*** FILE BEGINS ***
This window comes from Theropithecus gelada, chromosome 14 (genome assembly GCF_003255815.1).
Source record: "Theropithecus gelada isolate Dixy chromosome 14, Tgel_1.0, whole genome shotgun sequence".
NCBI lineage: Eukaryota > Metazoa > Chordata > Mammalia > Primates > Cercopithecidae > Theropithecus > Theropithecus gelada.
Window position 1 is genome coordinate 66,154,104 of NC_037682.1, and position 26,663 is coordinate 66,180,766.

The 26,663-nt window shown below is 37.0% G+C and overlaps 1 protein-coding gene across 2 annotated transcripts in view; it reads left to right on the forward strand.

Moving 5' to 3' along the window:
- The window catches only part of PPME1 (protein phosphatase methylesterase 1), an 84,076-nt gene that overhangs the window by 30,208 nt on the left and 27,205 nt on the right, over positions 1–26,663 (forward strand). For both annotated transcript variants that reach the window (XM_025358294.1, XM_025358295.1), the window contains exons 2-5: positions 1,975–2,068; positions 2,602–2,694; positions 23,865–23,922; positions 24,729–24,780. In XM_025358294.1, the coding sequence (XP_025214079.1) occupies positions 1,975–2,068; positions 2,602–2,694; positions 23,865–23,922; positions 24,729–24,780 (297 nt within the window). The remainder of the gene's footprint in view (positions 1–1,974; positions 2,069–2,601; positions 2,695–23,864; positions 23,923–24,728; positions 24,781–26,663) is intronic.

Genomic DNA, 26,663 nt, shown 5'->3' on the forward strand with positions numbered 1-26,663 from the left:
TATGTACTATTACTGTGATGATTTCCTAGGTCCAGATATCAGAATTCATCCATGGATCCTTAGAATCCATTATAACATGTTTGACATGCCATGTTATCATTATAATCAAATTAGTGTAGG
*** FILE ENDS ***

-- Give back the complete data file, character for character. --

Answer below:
This window comes from Theropithecus gelada, chromosome 14 (genome assembly GCF_003255815.1).
Source record: "Theropithecus gelada isolate Dixy chromosome 14, Tgel_1.0, whole genome shotgun sequence".
NCBI lineage: Eukaryota > Metazoa > Chordata > Mammalia > Primates > Cercopithecidae > Theropithecus > Theropithecus gelada.
Window position 1 is genome coordinate 66,154,104 of NC_037682.1, and position 26,663 is coordinate 66,180,766.

The 26,663-nt window shown below is 37.0% G+C and overlaps 1 protein-coding gene across 2 annotated transcripts in view; it reads left to right on the forward strand.

Moving 5' to 3' along the window:
- The window catches only part of PPME1 (protein phosphatase methylesterase 1), an 84,076-nt gene that overhangs the window by 30,208 nt on the left and 27,205 nt on the right, over positions 1–26,663 (forward strand). For both annotated transcript variants that reach the window (XM_025358294.1, XM_025358295.1), the window contains exons 2-5: positions 1,975–2,068; positions 2,602–2,694; positions 23,865–23,922; positions 24,729–24,780. In XM_025358294.1, the coding sequence (XP_025214079.1) occupies positions 1,975–2,068; positions 2,602–2,694; positions 23,865–23,922; positions 24,729–24,780 (297 nt within the window). The remainder of the gene's footprint in view (positions 1–1,974; positions 2,069–2,601; positions 2,695–23,864; positions 23,923–24,728; positions 24,781–26,663) is intronic.

Genomic DNA, 26,663 nt, shown 5'->3' on the forward strand with positions numbered 1-26,663 from the left:
TATGTACTATTACTGTGATGATTTCCTAGGTCCAGATATCAGAATTCATCCATGGATCCTTAGAATCCATTATAACATGTTTGACATGCCATGTTATCATTATAATCAAATTAGTGTAGG